There’s an interesting piece today by Peter Popham, the Independent’s Rome correspondent, about his experiences with the Italian health system. Under an unnecessarily gloomy headline (Thinking of travelling to Italy for treatment? I would think again), the article kicks off by praising the country’s emergency services for being fast, efficient, non-discriminatory and, above all, free. This echoes my experience. I’ve taken innumerable visiting friends with the most unlikely ailments and found humour, diligence, precision and drugs. On one memorable occasion, a stoutly devout New Yorker (by adoption) who’d tried to jump the queue by claiming to have a dodgy heart (rather than the less urgent sciatica) thanked the doctor who’d just pumped painkiller into her bottom with a macaronic Dio benedire tua famiglia (God to bless your family). Che Dio benedica la sua schiena invece (I’d rather God blessed your back), he replied.
He’s less impressed by the care offered to less urgent cases. I think he’s a little unfair here. After all, the Italian health system has just been judged, by WHO, the second best in the world (after France); the UK came 27th. Still, he could have a point. You may remember the problems I had with insurance after breaking my shoulder in Britain last year. Now where was I? Oh yes, I’d just arrived at the casualty department of an English hospital with an oddly dead arm. I was diagnosed within half an hour as the bearer of a humerus with a compound fracture and told to come back on Monday. Today was Friday. I have to fly back to Italy on Monday, I said. Oh well, they said, and gave me a scrap of cotton to use as a sling. You’d better go to hospital in Italy then. I was prescribed painkillers for the weekend. I queued at the hospital pharmacy, my dead arm in its scrap of cotton, and paid up for some codeine. I took them back to where my mother was waiting, distraught, in casualty and asked for a glass of water. I’m sorry, the woman said, we don’t do water. You can get a bottle from the café.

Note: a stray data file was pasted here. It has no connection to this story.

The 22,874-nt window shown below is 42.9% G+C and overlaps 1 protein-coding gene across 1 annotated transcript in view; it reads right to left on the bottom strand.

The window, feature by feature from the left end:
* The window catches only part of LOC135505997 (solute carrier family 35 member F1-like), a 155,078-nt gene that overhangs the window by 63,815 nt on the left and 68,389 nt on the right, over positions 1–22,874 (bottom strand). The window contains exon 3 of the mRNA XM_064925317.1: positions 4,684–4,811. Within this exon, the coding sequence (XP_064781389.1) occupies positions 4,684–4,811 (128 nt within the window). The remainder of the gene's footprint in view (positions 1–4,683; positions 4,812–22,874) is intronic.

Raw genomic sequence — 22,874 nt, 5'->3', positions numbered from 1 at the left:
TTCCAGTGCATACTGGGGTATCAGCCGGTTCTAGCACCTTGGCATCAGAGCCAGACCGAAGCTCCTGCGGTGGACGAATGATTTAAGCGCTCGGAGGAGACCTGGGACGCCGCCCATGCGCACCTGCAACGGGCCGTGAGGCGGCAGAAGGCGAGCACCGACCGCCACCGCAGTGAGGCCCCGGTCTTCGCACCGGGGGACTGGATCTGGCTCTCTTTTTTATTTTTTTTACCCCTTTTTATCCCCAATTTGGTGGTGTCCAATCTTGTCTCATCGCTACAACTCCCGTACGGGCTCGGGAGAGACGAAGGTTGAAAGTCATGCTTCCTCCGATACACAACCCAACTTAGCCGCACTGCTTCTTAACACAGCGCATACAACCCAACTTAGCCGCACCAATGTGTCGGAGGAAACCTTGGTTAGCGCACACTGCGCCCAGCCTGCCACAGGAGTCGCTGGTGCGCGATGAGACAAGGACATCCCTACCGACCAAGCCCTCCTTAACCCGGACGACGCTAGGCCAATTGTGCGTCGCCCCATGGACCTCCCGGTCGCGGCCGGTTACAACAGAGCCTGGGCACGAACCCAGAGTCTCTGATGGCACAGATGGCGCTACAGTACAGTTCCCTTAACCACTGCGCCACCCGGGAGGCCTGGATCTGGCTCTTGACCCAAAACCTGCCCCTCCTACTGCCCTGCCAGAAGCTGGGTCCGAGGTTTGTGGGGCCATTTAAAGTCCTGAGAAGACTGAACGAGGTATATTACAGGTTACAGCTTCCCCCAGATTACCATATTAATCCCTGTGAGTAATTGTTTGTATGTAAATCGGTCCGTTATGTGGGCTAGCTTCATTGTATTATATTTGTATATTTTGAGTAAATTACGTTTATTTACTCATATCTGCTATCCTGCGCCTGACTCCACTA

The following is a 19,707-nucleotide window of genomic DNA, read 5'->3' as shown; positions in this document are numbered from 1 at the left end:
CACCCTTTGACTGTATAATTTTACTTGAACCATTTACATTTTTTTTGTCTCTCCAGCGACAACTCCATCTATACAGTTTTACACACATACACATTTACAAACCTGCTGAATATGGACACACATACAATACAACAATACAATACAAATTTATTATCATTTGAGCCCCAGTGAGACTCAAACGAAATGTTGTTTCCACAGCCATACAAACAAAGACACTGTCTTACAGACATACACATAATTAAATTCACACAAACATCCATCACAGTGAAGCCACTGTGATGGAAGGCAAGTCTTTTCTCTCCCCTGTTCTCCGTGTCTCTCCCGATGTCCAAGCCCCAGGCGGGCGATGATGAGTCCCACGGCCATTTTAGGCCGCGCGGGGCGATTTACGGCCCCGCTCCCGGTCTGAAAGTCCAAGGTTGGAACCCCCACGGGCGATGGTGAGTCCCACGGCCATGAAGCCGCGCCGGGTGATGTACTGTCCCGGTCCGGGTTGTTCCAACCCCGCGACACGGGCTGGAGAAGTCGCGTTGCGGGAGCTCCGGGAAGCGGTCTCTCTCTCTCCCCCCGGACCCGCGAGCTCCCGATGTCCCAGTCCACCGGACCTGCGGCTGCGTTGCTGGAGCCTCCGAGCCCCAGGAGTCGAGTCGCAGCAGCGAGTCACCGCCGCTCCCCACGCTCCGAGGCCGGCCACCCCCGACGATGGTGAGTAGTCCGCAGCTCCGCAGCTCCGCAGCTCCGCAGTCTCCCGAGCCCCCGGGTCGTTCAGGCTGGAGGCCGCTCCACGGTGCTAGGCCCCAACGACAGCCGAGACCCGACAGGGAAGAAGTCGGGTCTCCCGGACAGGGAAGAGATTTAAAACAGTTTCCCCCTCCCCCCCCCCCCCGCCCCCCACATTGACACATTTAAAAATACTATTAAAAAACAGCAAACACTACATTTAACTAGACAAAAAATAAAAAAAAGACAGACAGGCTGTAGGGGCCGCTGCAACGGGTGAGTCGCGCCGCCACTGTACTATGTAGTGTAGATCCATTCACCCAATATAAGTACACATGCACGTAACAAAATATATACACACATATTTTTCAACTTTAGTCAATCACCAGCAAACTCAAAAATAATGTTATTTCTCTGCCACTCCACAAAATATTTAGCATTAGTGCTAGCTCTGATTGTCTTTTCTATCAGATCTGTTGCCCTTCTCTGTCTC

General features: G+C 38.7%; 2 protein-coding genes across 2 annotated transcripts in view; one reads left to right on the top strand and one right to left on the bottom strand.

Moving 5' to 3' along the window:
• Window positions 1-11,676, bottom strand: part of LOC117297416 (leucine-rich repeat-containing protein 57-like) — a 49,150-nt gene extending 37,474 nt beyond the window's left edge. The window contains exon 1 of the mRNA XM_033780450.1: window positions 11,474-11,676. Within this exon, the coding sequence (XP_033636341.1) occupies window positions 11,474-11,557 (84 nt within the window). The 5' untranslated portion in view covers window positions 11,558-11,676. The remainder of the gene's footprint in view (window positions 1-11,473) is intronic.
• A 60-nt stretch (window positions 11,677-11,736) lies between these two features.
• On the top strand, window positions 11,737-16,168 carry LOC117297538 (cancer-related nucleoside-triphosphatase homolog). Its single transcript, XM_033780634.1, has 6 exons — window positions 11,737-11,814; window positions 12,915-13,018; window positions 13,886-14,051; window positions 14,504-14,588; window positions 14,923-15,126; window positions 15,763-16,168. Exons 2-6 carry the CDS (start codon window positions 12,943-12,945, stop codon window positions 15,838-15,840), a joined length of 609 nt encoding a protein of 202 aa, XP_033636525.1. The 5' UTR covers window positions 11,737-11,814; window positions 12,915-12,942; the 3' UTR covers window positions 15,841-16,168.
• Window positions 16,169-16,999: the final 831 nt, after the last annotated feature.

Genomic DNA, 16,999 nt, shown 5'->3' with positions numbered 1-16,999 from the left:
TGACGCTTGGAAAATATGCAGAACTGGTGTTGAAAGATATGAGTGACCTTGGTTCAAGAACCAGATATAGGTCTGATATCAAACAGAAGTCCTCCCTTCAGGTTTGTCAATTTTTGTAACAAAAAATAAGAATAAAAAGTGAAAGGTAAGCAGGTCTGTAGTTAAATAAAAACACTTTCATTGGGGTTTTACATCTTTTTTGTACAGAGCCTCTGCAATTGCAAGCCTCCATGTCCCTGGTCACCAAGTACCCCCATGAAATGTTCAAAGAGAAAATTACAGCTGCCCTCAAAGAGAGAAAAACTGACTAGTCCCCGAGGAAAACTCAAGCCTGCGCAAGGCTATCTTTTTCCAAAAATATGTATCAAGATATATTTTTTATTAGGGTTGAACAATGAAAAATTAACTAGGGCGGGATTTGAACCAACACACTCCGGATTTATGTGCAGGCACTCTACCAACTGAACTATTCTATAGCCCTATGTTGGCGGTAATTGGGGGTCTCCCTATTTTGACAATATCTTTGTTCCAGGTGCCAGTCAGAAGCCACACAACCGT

Three days of excruciating almost sleepless pain later I was in Italy. Home. I went to my local hospital. They were shocked that so little had been done, with a sort of patriotic pride that the famous English national health had sent me away with nothing but a bottle of pills and a knotted handkerchief, but themselves did nothing; they didn’t have an orthopaedic department. I was sent ten miles away to Terracina, which did. Unfortunately, by the time I got there, it was closed for lunch. I waited, sitting in the car, accustomed by now to the throb of my right arm as it wobbled in its paltry sling, wondering what would happen next. More x-rays, for which I had to beg (they should have been done at Fondi), and a prescription for an authentic two part, padded sling. Plus odd little injections into the stomach that Giuseppe had to do for me because I couldn’t reach down to pucker the skin and jab at the same time.
In many ways, Popham’s right. There was bureaucracy to deal with and the cost of ‘tickets’, as they’re known here, with that fondness Italians have for concealing unpleasantries beneath the language of others. So why don’t I agree with the article? Because I didn’t feel dismissed, as I did in Wolverhampton. I didn’t feel as though I had to pay for the water I needed to take my pills. It isn’t the money as such, but the mean spiritedness of it that shocked me. There’s something perverse about prescribing pills and denying the water that’s needed to take them. Unless you buy a bottle of pure spring Malvern water, or whatever the label says it is you’re drinking to ease the pain.